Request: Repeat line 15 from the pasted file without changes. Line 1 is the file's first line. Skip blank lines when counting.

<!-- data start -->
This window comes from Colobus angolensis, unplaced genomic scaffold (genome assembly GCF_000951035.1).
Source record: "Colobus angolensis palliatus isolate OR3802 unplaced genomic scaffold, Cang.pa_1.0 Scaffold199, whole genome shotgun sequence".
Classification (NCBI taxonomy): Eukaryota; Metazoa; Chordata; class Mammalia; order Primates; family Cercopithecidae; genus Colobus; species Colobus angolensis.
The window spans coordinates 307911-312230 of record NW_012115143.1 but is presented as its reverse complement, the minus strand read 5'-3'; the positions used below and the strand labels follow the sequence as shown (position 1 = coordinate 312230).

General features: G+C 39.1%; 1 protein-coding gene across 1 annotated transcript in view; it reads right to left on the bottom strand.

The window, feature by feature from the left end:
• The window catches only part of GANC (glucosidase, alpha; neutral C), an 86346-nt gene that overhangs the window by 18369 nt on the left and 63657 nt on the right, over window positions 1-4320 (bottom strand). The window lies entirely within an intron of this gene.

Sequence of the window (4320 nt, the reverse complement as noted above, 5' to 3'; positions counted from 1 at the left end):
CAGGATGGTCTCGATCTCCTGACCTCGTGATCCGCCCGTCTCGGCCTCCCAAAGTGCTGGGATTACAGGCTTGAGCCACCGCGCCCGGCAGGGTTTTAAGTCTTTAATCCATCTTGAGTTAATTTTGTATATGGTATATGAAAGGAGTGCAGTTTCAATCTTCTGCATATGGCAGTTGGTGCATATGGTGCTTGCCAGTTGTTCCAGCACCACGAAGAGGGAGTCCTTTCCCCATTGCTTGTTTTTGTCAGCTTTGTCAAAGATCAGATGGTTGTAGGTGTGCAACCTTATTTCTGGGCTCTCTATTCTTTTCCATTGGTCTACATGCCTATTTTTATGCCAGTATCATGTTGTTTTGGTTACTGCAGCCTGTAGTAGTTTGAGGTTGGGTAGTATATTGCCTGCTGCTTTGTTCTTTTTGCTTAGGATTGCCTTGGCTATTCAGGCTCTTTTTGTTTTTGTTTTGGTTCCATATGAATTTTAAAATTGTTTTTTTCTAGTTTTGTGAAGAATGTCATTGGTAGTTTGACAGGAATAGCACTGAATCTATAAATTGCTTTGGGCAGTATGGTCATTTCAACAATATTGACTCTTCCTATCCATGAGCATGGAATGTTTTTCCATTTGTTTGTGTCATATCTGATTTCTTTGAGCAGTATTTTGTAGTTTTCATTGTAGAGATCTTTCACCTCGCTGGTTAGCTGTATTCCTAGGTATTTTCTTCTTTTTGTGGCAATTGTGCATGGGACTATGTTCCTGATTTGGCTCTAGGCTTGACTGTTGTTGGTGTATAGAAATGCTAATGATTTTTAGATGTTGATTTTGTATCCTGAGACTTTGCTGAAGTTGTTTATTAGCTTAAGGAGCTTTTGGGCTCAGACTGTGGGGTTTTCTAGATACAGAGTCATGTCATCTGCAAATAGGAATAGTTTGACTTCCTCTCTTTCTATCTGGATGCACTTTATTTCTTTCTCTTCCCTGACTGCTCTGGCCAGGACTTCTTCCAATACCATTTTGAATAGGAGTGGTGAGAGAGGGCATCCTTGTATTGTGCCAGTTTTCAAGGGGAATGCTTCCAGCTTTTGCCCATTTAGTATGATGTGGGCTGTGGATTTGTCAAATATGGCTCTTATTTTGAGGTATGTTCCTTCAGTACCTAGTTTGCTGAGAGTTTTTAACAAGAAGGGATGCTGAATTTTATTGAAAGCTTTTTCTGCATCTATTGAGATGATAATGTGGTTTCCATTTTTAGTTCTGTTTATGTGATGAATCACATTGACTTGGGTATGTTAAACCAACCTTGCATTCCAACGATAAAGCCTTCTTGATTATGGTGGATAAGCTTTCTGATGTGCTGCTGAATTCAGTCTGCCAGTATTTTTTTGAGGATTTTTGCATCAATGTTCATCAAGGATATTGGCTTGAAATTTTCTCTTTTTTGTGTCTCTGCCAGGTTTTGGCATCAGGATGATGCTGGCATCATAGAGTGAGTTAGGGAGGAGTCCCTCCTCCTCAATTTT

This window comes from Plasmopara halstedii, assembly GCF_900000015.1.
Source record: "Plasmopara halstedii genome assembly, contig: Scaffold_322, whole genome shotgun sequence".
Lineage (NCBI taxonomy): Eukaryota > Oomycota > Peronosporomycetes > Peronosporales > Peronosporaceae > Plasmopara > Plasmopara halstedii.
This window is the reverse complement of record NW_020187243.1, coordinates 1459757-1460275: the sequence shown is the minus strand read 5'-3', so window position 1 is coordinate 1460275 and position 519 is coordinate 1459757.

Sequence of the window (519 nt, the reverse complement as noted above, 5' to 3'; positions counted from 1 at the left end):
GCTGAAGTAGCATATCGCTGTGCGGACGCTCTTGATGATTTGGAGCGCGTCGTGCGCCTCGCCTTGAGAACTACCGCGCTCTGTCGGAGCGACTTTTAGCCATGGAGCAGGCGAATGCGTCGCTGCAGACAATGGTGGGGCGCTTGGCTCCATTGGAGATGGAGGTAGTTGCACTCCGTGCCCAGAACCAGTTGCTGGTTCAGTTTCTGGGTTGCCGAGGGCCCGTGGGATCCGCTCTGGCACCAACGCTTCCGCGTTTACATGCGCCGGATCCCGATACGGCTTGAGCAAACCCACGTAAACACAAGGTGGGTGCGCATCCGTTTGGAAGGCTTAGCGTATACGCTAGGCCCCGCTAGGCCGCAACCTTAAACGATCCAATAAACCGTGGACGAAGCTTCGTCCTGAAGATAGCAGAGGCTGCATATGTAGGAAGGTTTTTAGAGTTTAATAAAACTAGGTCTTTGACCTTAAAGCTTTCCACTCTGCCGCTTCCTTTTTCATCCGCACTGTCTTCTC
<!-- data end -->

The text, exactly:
GCTGAAGTAGCATATCGCTGTGCGGACGCTCTTGATGATTTGGAGCGCGTCGTGCGCCTCGCCTTGAGAACTACCGCGCTCTGTCGGAGCGACTTTTAGCCATGGAGCAGGCGAATGCGTCGCTGCAGACAATGGTGGGGCGCTTGGCTCCATTGGAGATGGAGGTAGTTGCACTCCGTGCCCAGAACCAGTTGCTGGTTCAGTTTCTGGGTTGCCGAGGGCCCGTGGGATCCGCTCTGGCACCAACGCTTCCGCGTTTACATGCGCCGGATCCCGATACGGCTTGAGCAAACCCACGTAAACACAAGGTGGGTGCGCATCCGTTTGGAAGGCTTAGCGTATACGCTAGGCCCCGCTAGGCCGCAACCTTAAACGATCCAATAAACCGTGGACGAAGCTTCGTCCTGAAGATAGCAGAGGCTGCATATGTAGGAAGGTTTTTAGAGTTTAATAAAACTAGGTCTTTGACCTTAAAGCTTTCCACTCTGCCGCTTCCTTTTTCATCCGCACTGTCTTCTC